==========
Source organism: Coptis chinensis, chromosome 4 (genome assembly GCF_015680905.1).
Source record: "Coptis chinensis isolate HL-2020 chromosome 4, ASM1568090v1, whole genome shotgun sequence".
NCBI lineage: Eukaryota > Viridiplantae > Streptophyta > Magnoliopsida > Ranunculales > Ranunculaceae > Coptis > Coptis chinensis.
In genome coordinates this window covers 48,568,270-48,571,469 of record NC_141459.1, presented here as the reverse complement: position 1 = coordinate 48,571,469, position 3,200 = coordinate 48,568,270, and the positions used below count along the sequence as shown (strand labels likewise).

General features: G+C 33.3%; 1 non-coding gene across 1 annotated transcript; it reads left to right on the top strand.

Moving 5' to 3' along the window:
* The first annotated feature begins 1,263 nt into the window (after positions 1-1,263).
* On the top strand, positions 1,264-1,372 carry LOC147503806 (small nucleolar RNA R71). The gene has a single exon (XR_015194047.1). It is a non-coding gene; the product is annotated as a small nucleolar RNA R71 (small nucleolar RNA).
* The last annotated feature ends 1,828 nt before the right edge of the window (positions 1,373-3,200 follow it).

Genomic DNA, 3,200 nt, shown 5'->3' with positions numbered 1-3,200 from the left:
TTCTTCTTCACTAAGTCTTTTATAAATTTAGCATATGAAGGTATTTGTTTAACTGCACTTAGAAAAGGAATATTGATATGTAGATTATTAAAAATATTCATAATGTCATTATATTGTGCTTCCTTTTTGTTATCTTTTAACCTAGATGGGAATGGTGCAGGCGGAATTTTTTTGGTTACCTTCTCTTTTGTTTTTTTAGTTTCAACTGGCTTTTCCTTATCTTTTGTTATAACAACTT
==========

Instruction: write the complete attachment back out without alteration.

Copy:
Source organism: Coptis chinensis, chromosome 4 (genome assembly GCF_015680905.1).
Source record: "Coptis chinensis isolate HL-2020 chromosome 4, ASM1568090v1, whole genome shotgun sequence".
NCBI lineage: Eukaryota > Viridiplantae > Streptophyta > Magnoliopsida > Ranunculales > Ranunculaceae > Coptis > Coptis chinensis.
In genome coordinates this window covers 48,568,270-48,571,469 of record NC_141459.1, presented here as the reverse complement: position 1 = coordinate 48,571,469, position 3,200 = coordinate 48,568,270, and the positions used below count along the sequence as shown (strand labels likewise).

General features: G+C 33.3%; 1 non-coding gene across 1 annotated transcript; it reads left to right on the top strand.

Moving 5' to 3' along the window:
* The first annotated feature begins 1,263 nt into the window (after positions 1-1,263).
* On the top strand, positions 1,264-1,372 carry LOC147503806 (small nucleolar RNA R71). The gene has a single exon (XR_015194047.1). It is a non-coding gene; the product is annotated as a small nucleolar RNA R71 (small nucleolar RNA).
* The last annotated feature ends 1,828 nt before the right edge of the window (positions 1,373-3,200 follow it).

Genomic DNA, 3,200 nt, shown 5'->3' with positions numbered 1-3,200 from the left:
TTCTTCTTCACTAAGTCTTTTATAAATTTAGCATATGAAGGTATTTGTTTAACTGCACTTAGAAAAGGAATATTGATATGTAGATTATTAAAAATATTCATAATGTCATTATATTGTGCTTCCTTTTTGTTATCTTTTAACCTAGATGGGAATGGTGCAGGCGGAATTTTTTTGGTTACCTTCTCTTTTGTTTTTTTAGTTTCAACTGGCTTTTCCTTATCTTTTGTTATAACAACTT